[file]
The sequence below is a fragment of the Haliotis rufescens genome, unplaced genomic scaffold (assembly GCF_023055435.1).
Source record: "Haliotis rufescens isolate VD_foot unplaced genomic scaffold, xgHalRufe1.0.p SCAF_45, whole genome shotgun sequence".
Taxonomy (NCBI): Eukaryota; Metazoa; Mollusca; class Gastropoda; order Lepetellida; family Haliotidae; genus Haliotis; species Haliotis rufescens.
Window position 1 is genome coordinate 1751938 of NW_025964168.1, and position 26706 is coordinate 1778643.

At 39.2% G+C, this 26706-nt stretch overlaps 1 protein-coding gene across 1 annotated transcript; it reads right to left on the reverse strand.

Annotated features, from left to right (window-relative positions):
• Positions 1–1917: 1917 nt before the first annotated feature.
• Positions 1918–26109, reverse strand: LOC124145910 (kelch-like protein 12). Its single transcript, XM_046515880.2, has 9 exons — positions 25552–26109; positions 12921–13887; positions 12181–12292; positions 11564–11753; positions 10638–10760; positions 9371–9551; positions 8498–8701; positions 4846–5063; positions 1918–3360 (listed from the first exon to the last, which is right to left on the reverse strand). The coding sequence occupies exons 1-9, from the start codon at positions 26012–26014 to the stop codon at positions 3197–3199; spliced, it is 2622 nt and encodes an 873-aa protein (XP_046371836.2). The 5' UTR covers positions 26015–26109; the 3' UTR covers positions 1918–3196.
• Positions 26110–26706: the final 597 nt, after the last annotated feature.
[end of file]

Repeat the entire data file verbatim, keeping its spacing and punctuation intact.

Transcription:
The sequence below is a fragment of the Haliotis rufescens genome, unplaced genomic scaffold (assembly GCF_023055435.1).
Source record: "Haliotis rufescens isolate VD_foot unplaced genomic scaffold, xgHalRufe1.0.p SCAF_45, whole genome shotgun sequence".
Taxonomy (NCBI): Eukaryota; Metazoa; Mollusca; class Gastropoda; order Lepetellida; family Haliotidae; genus Haliotis; species Haliotis rufescens.
Window position 1 is genome coordinate 1751938 of NW_025964168.1, and position 26706 is coordinate 1778643.

At 39.2% G+C, this 26706-nt stretch overlaps 1 protein-coding gene across 1 annotated transcript; it reads right to left on the reverse strand.

Annotated features, from left to right (window-relative positions):
• Positions 1–1917: 1917 nt before the first annotated feature.
• Positions 1918–26109, reverse strand: LOC124145910 (kelch-like protein 12). Its single transcript, XM_046515880.2, has 9 exons — positions 25552–26109; positions 12921–13887; positions 12181–12292; positions 11564–11753; positions 10638–10760; positions 9371–9551; positions 8498–8701; positions 4846–5063; positions 1918–3360 (listed from the first exon to the last, which is right to left on the reverse strand). The coding sequence occupies exons 1-9, from the start codon at positions 26012–26014 to the stop codon at positions 3197–3199; spliced, it is 2622 nt and encodes an 873-aa protein (XP_046371836.2). The 5' UTR covers positions 26015–26109; the 3' UTR covers positions 1918–3196.
• Positions 26110–26706: the final 597 nt, after the last annotated feature.